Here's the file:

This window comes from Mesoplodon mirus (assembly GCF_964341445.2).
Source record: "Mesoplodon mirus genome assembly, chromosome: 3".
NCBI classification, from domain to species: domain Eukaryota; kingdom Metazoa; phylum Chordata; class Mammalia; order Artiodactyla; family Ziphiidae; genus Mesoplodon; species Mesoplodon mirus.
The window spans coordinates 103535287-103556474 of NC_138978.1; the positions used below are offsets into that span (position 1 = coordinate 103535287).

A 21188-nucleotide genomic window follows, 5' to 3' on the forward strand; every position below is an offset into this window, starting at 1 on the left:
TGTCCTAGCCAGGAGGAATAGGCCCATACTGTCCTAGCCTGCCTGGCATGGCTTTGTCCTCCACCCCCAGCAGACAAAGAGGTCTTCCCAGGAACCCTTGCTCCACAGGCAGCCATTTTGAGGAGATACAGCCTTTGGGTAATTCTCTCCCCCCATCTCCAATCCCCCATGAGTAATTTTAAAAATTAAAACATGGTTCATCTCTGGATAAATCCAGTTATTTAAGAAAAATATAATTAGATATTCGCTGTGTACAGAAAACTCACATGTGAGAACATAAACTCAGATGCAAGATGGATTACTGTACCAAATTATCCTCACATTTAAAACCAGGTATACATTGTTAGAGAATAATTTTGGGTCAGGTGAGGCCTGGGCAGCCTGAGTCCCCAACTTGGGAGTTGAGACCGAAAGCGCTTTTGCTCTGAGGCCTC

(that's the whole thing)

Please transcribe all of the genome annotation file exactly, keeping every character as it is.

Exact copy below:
This window comes from Mesoplodon mirus (assembly GCF_964341445.2).
Source record: "Mesoplodon mirus genome assembly, chromosome: 3".
NCBI classification, from domain to species: domain Eukaryota; kingdom Metazoa; phylum Chordata; class Mammalia; order Artiodactyla; family Ziphiidae; genus Mesoplodon; species Mesoplodon mirus.
The window spans coordinates 103535287-103556474 of NC_138978.1; the positions used below are offsets into that span (position 1 = coordinate 103535287).

A 21188-nucleotide genomic window follows, 5' to 3' on the forward strand; every position below is an offset into this window, starting at 1 on the left:
TGTCCTAGCCAGGAGGAATAGGCCCATACTGTCCTAGCCTGCCTGGCATGGCTTTGTCCTCCACCCCCAGCAGACAAAGAGGTCTTCCCAGGAACCCTTGCTCCACAGGCAGCCATTTTGAGGAGATACAGCCTTTGGGTAATTCTCTCCCCCCATCTCCAATCCCCCATGAGTAATTTTAAAAATTAAAACATGGTTCATCTCTGGATAAATCCAGTTATTTAAGAAAAATATAATTAGATATTCGCTGTGTACAGAAAACTCACATGTGAGAACATAAACTCAGATGCAAGATGGATTACTGTACCAAATTATCCTCACATTTAAAACCAGGTATACATTGTTAGAGAATAATTTTGGGTCAGGTGAGGCCTGGGCAGCCTGAGTCCCCAACTTGGGAGTTGAGACCGAAAGCGCTTTTGCTCTGAGGCCTC